“We bought a Zoffany filly last year at Goffs. She cost €32,000 and she went back to the Orby and made €100,000. So we’re doing okay.”

Higher risk

That’s convenient when you’re trying to expand and improve facilities as well as stock. Because of course, while he has proven his ability to find jewels at the lower end of the market, your chances improve the higher up the scale you invest. There is a potential for greater rewards but increased outlay and risk comes with that territory, however.

“It’s definitely a higher risk but we do trade away at all the levels. We probably buy 50-50 between cheaper and bigger ones. Sometimes the cheaper ones are the ones that get you out of trouble but if the good one lands, that’s what you’re looking for.

“We’ve a three-year-old to go to the Goffs Arkle Sale. He’s a half-brother to Three Stripe Life and a full-brother to Ballyshannon Rose. When we bought him, none of them were on the page so he’s an exciting one to be looking forward to.”

The ill-fated Three Stripe Life was a Grade 1-winning novice hurdler last season, who won four times and was also second in three other Grade 1s while Ballyshannon Rose is a six-time winner with a Grade 2 on her CV.

Nolan’s son of Doyen cost only €20,000 because this boldest of blacktype didn’t appear on his page. So it is evident that when buying to sell, just as in any facet of the racing and breeding pursuits, you need a bit of luck.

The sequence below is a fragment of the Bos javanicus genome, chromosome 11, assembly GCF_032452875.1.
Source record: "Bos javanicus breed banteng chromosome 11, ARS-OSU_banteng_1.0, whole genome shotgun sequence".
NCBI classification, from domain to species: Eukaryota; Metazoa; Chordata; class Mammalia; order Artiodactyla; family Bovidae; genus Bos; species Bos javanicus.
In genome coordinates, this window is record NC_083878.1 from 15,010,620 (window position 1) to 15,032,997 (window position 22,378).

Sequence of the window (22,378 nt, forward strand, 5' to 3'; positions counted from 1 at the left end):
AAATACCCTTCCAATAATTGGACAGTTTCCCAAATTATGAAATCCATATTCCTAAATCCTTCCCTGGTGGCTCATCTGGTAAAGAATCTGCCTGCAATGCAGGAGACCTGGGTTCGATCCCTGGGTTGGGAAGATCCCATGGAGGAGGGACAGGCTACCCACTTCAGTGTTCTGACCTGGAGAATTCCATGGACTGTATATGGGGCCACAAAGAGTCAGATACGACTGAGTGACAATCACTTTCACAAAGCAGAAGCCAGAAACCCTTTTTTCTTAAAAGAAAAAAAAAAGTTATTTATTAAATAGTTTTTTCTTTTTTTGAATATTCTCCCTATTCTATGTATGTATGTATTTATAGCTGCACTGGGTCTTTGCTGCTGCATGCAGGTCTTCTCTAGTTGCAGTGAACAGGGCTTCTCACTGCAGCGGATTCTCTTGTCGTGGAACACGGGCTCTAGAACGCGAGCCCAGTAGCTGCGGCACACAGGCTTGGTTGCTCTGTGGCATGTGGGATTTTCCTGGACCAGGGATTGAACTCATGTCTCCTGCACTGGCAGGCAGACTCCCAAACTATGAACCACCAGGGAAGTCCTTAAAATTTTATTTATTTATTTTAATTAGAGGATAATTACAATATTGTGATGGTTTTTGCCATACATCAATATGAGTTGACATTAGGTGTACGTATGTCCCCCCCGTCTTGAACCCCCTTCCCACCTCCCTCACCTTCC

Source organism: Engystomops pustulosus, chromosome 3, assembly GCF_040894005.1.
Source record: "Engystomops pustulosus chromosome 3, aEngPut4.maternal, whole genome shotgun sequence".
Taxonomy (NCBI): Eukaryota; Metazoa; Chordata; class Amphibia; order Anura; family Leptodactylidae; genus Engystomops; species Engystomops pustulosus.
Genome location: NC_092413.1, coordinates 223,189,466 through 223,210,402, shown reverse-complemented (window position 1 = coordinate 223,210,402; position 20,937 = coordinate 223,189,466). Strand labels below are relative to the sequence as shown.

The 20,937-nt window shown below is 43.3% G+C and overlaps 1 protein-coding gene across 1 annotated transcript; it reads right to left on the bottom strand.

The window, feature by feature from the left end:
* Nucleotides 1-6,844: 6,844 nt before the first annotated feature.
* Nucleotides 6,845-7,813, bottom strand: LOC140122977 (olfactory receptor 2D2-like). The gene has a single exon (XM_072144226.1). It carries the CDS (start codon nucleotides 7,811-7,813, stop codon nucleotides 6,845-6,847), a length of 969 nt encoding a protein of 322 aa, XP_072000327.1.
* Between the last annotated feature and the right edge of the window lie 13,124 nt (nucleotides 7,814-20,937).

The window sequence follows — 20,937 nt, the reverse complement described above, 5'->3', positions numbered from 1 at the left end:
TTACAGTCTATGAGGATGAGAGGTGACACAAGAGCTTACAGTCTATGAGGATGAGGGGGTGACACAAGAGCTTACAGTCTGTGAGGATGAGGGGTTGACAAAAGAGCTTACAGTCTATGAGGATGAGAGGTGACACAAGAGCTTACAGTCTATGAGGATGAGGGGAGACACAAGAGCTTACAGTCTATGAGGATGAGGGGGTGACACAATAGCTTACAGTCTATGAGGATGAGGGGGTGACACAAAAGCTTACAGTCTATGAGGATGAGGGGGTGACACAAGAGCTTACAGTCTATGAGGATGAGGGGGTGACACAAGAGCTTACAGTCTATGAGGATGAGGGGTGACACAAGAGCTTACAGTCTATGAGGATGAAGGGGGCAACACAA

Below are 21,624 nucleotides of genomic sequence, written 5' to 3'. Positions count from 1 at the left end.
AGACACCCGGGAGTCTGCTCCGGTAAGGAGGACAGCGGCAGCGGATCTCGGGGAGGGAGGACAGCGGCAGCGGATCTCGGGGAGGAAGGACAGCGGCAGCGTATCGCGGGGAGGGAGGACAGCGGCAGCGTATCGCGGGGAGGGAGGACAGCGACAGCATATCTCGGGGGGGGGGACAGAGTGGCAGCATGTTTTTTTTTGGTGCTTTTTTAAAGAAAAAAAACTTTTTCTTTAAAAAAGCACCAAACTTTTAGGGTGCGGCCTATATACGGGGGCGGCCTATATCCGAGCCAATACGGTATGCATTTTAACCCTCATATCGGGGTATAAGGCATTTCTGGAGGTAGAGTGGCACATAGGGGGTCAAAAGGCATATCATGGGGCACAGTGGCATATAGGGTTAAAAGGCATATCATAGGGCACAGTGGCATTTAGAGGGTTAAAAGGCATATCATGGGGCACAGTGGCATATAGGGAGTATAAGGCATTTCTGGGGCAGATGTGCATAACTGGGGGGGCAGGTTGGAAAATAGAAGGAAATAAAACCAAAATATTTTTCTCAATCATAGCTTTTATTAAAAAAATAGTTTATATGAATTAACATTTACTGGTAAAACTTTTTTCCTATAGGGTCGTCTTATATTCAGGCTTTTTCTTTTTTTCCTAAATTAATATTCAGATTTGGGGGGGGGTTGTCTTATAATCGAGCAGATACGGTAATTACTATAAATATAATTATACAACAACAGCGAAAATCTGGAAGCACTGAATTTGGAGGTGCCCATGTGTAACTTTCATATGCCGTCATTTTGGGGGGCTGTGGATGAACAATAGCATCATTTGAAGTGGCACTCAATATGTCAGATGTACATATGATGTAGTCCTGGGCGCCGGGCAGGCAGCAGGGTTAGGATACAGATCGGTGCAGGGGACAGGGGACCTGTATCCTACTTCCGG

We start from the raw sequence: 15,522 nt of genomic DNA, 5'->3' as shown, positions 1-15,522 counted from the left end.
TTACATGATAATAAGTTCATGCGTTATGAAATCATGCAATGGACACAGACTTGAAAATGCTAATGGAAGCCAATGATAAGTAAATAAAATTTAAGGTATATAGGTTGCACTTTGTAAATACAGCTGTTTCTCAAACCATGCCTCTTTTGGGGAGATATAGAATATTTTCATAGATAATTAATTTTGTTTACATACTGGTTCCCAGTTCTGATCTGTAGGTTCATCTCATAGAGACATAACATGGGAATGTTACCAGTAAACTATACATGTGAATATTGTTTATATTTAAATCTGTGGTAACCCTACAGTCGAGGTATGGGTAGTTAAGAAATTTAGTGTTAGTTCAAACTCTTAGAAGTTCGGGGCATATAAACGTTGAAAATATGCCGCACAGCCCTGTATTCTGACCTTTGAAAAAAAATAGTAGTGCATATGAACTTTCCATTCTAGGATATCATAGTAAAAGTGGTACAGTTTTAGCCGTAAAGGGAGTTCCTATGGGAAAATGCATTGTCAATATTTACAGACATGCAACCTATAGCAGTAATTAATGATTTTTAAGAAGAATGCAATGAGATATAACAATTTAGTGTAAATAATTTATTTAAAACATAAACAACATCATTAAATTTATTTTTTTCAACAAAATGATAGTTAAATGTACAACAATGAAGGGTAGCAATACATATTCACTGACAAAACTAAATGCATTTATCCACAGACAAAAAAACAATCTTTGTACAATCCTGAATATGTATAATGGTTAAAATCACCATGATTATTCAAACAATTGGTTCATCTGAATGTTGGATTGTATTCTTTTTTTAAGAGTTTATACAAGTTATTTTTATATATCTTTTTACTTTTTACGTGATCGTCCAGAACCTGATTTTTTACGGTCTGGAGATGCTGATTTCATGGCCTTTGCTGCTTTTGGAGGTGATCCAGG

Clear priorities

But when it happens more than a few times, it suggests that the talent spotter knows his steeds. Because of his grounding, and having to start off with tighter budgets, Nolan is very clear on his priorities when buying young stock, with a clear hierarchy of requirements that place emphasis on whether they possesses the physical tools to make a racehorse.

“The way I work it is the individual first, stallion second and then pedigree, which will value them. A good pedigree will cost you more but they have to be an individual first. That’s why we’re in the game, to go racing. You need an athlete. There’s no point in having a big pedigree and a horse that doesn’t look like he’ll run.”

As he was the leading consignor in three of the last four Goffs Arkle Sales, the demand for Nolan’s offerings in Kill will be considerable.